Viewing cable 07REYKJAVIK336, ICELANDIC TRAVELER DETAINED BY DHS IN NEW YORK CREATES
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|07REYKJAVIK336||2007-12-13 18:06||2011-01-13 05:05||UNCLASSIFIED||Embassy Reykjavik|
VZCZCXYZ0018 RR RUEHWEB DE RUEHRK #0336 3471845 ZNR UUUUU ZZH R 131845Z DEC 07 FM AMEMBASSY REYKJAVIK TO RUEHC/SECSTATE WASHDC 3511 INFO RUEHCP/AMEMBASSY COPENHAGEN 0358 RHMFIUU/US CUSTOMS AND BORDER PROTECTION WASHINGTON DC RHMFIUU/DEPT OF HOMELAND SECURITY WASHINGTON DC RUEAORD/BICE ASAC JFK NEW YORK NY RHMFIUU/HQ BICE WASHINGTON DC RHMFIUU/HOMELAND SECURITY CENTER WASHINGTON DC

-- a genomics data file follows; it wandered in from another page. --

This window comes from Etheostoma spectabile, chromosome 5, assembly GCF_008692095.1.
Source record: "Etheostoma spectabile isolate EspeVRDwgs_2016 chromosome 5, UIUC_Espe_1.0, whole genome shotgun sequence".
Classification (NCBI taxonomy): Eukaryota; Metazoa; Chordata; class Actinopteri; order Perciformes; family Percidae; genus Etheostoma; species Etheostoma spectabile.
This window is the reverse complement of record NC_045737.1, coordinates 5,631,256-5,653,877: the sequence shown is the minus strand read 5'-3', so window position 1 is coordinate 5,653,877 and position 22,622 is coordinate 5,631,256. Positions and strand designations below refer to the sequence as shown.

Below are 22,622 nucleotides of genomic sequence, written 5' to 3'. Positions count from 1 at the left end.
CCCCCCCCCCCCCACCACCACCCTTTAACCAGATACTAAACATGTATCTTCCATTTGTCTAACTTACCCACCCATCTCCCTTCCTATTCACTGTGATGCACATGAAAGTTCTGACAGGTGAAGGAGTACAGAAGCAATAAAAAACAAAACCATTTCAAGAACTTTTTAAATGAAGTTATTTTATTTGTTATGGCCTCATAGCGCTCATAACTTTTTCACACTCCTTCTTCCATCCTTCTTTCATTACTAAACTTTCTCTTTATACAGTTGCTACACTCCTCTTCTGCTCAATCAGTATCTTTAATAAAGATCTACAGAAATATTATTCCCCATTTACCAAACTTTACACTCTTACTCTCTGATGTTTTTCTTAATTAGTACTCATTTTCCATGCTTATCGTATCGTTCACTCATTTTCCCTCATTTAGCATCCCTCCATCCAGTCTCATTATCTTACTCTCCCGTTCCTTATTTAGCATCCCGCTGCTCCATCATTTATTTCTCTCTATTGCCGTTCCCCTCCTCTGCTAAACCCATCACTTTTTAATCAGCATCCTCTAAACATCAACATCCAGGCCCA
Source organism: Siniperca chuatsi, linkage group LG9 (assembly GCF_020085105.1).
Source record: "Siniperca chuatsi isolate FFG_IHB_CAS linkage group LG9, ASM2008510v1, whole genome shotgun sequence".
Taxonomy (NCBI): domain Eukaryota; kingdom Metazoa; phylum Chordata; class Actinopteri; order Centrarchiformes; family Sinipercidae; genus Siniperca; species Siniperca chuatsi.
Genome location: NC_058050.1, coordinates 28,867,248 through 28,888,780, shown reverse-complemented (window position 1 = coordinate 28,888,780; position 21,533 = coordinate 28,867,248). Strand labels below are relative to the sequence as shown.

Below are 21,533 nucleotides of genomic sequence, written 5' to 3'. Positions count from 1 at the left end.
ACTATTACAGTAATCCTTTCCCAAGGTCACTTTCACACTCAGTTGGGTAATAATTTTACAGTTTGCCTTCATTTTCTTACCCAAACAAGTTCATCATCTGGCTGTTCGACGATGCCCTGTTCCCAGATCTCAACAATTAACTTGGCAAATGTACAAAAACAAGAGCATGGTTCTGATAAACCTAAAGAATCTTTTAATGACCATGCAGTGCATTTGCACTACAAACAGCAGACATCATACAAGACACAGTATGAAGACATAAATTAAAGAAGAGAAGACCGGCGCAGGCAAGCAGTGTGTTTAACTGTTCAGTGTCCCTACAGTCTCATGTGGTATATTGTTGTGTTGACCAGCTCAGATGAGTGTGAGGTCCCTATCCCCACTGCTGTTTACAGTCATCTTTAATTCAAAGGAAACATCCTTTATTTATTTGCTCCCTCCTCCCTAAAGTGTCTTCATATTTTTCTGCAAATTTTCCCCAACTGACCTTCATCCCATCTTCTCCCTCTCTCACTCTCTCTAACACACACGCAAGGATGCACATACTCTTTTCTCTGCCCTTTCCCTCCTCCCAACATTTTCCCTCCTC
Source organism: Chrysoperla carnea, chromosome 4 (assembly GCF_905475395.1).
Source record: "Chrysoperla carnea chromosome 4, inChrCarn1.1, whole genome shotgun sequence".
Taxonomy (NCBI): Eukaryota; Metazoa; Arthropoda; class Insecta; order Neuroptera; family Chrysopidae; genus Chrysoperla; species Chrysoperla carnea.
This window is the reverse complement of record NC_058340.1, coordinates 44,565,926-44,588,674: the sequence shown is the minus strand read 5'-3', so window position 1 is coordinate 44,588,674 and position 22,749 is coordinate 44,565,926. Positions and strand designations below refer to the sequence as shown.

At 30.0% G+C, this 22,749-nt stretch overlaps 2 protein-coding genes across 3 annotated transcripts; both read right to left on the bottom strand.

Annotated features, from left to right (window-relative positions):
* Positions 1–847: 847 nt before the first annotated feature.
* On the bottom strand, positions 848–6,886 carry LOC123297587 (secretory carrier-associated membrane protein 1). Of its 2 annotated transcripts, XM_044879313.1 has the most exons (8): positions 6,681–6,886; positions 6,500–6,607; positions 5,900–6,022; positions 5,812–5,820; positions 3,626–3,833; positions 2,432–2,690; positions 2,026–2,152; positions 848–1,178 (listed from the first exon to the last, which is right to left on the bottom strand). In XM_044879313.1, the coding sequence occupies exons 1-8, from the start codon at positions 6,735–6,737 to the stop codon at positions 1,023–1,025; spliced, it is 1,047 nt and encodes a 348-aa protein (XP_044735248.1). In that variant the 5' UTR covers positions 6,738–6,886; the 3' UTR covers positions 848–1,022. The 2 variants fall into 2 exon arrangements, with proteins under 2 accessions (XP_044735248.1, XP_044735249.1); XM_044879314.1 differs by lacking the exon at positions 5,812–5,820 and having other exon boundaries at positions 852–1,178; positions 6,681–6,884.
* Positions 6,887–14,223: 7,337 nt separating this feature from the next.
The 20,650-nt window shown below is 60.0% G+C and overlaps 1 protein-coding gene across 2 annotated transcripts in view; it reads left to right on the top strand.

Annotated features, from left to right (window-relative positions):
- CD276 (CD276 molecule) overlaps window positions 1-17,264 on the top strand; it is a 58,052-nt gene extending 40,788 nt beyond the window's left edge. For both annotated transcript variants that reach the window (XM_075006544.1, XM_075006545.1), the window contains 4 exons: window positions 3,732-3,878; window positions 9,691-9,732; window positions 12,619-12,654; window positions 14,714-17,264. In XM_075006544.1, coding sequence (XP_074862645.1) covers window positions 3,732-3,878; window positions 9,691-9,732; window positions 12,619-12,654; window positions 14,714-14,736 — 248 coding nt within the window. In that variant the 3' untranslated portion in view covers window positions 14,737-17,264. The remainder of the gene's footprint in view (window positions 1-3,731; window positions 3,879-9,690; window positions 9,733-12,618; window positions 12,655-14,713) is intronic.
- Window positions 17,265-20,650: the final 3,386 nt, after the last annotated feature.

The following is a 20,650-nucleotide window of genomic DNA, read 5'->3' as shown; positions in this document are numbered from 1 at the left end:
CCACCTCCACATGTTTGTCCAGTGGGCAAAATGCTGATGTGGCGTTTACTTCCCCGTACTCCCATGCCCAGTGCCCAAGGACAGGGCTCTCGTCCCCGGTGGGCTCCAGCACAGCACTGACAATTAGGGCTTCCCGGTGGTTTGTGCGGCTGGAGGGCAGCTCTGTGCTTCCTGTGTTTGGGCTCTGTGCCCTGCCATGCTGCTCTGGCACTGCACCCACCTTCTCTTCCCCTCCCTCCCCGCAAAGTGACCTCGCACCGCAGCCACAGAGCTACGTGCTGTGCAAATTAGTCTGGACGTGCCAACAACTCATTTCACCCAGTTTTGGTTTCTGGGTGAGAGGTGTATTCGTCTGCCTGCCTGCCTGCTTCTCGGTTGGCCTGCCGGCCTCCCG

UNCLAS REYKJAVIK 000336 SIPDIS SIPDIS STATE FOR EUR/PPD AND EUR/NB; CA/VO/P AND CA/VO/F/P COPENHAGEN FOR DHS: KLUGMAN E.O. 12958: N/A TAGS: CVIS KHLS PREL KPAO IC SUBJECT: ICELANDIC TRAVELER DETAINED BY DHS IN NEW YORK CREATES MEDIA FIRESTORM; FOREIGN MINISTER CALLS IN AMBASSADOR ¶1. Summary: Erla Osk Arnardottir, an Icelandic women traveling to New York for holiday shopping, was detained in New York December 9-10 by the Department of Homeland Security for a Visa Waiver Program violation. She was returned to Iceland on the next available flight after spending the night in a jail-like detention facility and being transported to and from the airport in shackles and chains. When she returned home, Ms. Arnardottir posted her unpleasant experiences on a local blog, which was immediately picked up by the media. With the press railing for action, the Minister of Foreign Affairs called the Ambassador into her office today to ask for an official apology. (reported SEPTEL) End Summary. ¶2. Erla Osk Arnardottir left Keflavik Sunday evening December 9 in the first class cabin of a New York-bound flight. Upon her arrival at JFK she proceeded to Customs and Border Protection (CBP) control where, after her documents were checked, she was removed to a secondary area. CPB authorities told post that Ms. Arnardottir was denied entry under into the United States under the Visa Waiver Program because she had overstayed her visa by three weeks in December 1994. Ms. Arnardottir claims that she had entered the United States several times under the VWP after the 1994 overstay without hinderance, and that she did not know and was never informed that she needed to apply for a visa to travel the U.S. ¶3. According to CBP authorities, contacted by the Embassy, Ms. Arnardottir was held in the secondary investigation area of JFK for several hours and then transferred to a temporary holding cell for two additional hours. Since the next available return flight to Iceland was not until the evening of the next day (8:00 pm, December 10), Ms. Arnardottir was then transfered to the custody of the Detentions and Removal Operations Office (DRO) of the Immigration and Custom Enforcement (ICE) for overnight detention. According to Ms. Arnardottir, her legs were chained and hands cuffed before she was transported to a detention facility in New Jersey. At the detention facility, Ms. Arnardottir reported that she was fingerprinted, photographed, medically examined, physically searched, asked highly personal questions and placed in a jail cell for the rest of the night. Although promised the use of a phone and the opportunity to contact Icelandic consular officials, her subsequent requests to do so were denied. The next day she was transported back to the airport embarkation area in chains and handcuffs, and not freed until she arrived at the Icelandair gate. ¶4. The day after her return to Iceland (December 11), Ms. Arnardottir posted her unpleasant experience on her blogg site, and within hours over 100 people had responded with words of encouragement (for her) and anger (towards the U.S.). The Icelandic media picked up the story December 12 and asked the Embassy for comment. Post drafted a press statement that was released to the media. Our Consular Officer contacted post's DHS representative in Copenhagen and checked the Consular Data base to find out more information on the case. ¶5. On December 13, Iceland's paper of record, Morgunbladid, carried a front page headline and teaser, along with a full page article on Ms. Arnardottir's detention. The paper also printed the Embassy's statement. The paper's lead editorial, entitled "Police State?," harshly criticized the United States in scathing terms and called for the Icelandic Foreign Minister to demand an apology from Secretary Rice. SIPDIS ¶6. Post followed up with the DHS representative in Copenhagen today to identify CPB officials at JFK to contact to find out more information. Post alerted Consular Affairs and the NB desk of the incident. Post spoke with CBP officials in Washington and is trying to contact officials at the New Jersey detention center and officials from DRO. ¶7. The Foreign Minister called the Ambassador to the Ministry today to express outrage and ask for an official apology (SEPTEL). Media interest in the matter continues to be intense. We need to provide an official authoritative report to the GOI. Post thanks US agencies for their help and seeks further input from pertinent authorities to get this information to GOI as quickly as possible. van Voorst